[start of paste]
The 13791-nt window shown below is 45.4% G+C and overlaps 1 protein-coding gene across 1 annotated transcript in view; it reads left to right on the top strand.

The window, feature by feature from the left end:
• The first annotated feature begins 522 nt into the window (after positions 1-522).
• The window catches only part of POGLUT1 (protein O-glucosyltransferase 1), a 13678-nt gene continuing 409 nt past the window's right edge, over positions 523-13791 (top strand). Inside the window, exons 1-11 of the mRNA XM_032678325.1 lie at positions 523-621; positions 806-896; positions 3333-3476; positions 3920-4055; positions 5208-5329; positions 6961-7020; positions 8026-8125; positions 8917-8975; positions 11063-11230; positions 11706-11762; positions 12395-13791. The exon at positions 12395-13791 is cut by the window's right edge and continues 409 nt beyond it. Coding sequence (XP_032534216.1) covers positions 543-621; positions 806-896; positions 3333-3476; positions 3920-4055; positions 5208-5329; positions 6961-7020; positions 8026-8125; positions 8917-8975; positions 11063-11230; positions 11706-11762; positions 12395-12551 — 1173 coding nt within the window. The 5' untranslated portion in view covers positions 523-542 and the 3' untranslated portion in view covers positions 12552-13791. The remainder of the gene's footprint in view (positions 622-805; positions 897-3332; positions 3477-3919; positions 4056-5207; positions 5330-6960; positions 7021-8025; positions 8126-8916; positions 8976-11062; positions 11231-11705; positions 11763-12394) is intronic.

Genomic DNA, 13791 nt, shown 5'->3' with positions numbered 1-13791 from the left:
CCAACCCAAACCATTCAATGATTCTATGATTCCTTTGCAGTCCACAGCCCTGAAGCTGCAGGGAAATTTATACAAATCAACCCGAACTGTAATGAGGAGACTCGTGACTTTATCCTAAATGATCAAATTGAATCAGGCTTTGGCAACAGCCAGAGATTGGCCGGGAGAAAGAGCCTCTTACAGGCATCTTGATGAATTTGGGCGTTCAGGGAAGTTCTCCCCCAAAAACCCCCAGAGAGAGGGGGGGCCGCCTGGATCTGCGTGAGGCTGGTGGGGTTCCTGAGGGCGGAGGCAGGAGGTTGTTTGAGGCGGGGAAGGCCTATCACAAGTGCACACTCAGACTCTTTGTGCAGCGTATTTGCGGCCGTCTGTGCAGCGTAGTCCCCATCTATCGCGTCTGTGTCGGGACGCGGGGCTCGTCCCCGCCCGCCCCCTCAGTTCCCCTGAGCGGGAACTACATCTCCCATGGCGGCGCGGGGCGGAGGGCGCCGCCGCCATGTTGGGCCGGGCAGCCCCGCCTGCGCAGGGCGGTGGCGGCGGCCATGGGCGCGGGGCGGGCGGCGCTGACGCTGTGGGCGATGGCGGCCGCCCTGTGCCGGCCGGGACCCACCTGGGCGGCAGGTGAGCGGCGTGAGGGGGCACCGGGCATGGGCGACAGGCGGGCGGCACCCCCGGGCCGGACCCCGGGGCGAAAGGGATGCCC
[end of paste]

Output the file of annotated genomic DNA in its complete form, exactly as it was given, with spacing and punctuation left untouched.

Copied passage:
The 13791-nt window shown below is 45.4% G+C and overlaps 1 protein-coding gene across 1 annotated transcript in view; it reads left to right on the top strand.

The window, feature by feature from the left end:
• The first annotated feature begins 522 nt into the window (after positions 1-522).
• The window catches only part of POGLUT1 (protein O-glucosyltransferase 1), a 13678-nt gene continuing 409 nt past the window's right edge, over positions 523-13791 (top strand). Inside the window, exons 1-11 of the mRNA XM_032678325.1 lie at positions 523-621; positions 806-896; positions 3333-3476; positions 3920-4055; positions 5208-5329; positions 6961-7020; positions 8026-8125; positions 8917-8975; positions 11063-11230; positions 11706-11762; positions 12395-13791. The exon at positions 12395-13791 is cut by the window's right edge and continues 409 nt beyond it. Coding sequence (XP_032534216.1) covers positions 543-621; positions 806-896; positions 3333-3476; positions 3920-4055; positions 5208-5329; positions 6961-7020; positions 8026-8125; positions 8917-8975; positions 11063-11230; positions 11706-11762; positions 12395-12551 — 1173 coding nt within the window. The 5' untranslated portion in view covers positions 523-542 and the 3' untranslated portion in view covers positions 12552-13791. The remainder of the gene's footprint in view (positions 622-805; positions 897-3332; positions 3477-3919; positions 4056-5207; positions 5330-6960; positions 7021-8025; positions 8126-8916; positions 8976-11062; positions 11231-11705; positions 11763-12394) is intronic.

Genomic DNA, 13791 nt, shown 5'->3' with positions numbered 1-13791 from the left:
CCAACCCAAACCATTCAATGATTCTATGATTCCTTTGCAGTCCACAGCCCTGAAGCTGCAGGGAAATTTATACAAATCAACCCGAACTGTAATGAGGAGACTCGTGACTTTATCCTAAATGATCAAATTGAATCAGGCTTTGGCAACAGCCAGAGATTGGCCGGGAGAAAGAGCCTCTTACAGGCATCTTGATGAATTTGGGCGTTCAGGGAAGTTCTCCCCCAAAAACCCCCAGAGAGAGGGGGGGCCGCCTGGATCTGCGTGAGGCTGGTGGGGTTCCTGAGGGCGGAGGCAGGAGGTTGTTTGAGGCGGGGAAGGCCTATCACAAGTGCACACTCAGACTCTTTGTGCAGCGTATTTGCGGCCGTCTGTGCAGCGTAGTCCCCATCTATCGCGTCTGTGTCGGGACGCGGGGCTCGTCCCCGCCCGCCCCCTCAGTTCCCCTGAGCGGGAACTACATCTCCCATGGCGGCGCGGGGCGGAGGGCGCCGCCGCCATGTTGGGCCGGGCAGCCCCGCCTGCGCAGGGCGGTGGCGGCGGCCATGGGCGCGGGGCGGGCGGCGCTGACGCTGTGGGCGATGGCGGCCGCCCTGTGCCGGCCGGGACCCACCTGGGCGGCAGGTGAGCGGCGTGAGGGGGCACCGGGCATGGGCGACAGGCGGGCGGCACCCCCGGGCCGGACCCCGGGGCGAAAGGGATGCCC